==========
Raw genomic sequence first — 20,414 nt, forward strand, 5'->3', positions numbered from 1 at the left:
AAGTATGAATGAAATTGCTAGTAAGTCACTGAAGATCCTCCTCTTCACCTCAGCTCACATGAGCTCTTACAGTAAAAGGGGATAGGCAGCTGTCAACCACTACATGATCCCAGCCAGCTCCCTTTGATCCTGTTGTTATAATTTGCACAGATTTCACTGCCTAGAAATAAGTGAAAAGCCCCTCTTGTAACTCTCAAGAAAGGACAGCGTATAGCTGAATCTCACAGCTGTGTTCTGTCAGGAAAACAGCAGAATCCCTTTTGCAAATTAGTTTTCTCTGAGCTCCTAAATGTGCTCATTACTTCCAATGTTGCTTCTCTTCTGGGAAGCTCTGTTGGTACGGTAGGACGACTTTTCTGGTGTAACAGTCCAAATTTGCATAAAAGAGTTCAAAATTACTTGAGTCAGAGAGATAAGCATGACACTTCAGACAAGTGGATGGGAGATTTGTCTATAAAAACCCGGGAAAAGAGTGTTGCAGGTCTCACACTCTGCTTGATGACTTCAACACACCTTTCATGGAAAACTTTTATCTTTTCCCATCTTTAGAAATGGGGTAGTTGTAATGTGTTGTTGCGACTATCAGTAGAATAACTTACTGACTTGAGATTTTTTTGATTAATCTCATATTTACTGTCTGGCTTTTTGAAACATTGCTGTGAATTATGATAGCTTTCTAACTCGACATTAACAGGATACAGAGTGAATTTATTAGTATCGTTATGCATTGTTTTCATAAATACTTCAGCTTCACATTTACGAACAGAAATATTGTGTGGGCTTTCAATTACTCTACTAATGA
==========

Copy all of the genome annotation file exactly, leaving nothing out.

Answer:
Raw genomic sequence first — 20,414 nt, forward strand, 5'->3', positions numbered from 1 at the left:
AAGTATGAATGAAATTGCTAGTAAGTCACTGAAGATCCTCCTCTTCACCTCAGCTCACATGAGCTCTTACAGTAAAAGGGGATAGGCAGCTGTCAACCACTACATGATCCCAGCCAGCTCCCTTTGATCCTGTTGTTATAATTTGCACAGATTTCACTGCCTAGAAATAAGTGAAAAGCCCCTCTTGTAACTCTCAAGAAAGGACAGCGTATAGCTGAATCTCACAGCTGTGTTCTGTCAGGAAAACAGCAGAATCCCTTTTGCAAATTAGTTTTCTCTGAGCTCCTAAATGTGCTCATTACTTCCAATGTTGCTTCTCTTCTGGGAAGCTCTGTTGGTACGGTAGGACGACTTTTCTGGTGTAACAGTCCAAATTTGCATAAAAGAGTTCAAAATTACTTGAGTCAGAGAGATAAGCATGACACTTCAGACAAGTGGATGGGAGATTTGTCTATAAAAACCCGGGAAAAGAGTGTTGCAGGTCTCACACTCTGCTTGATGACTTCAACACACCTTTCATGGAAAACTTTTATCTTTTCCCATCTTTAGAAATGGGGTAGTTGTAATGTGTTGTTGCGACTATCAGTAGAATAACTTACTGACTTGAGATTTTTTTGATTAATCTCATATTTACTGTCTGGCTTTTTGAAACATTGCTGTGAATTATGATAGCTTTCTAACTCGACATTAACAGGATACAGAGTGAATTTATTAGTATCGTTATGCATTGTTTTCATAAATACTTCAGCTTCACATTTACGAACAGAAATATTGTGTGGGCTTTCAATTACTCTACTAATGA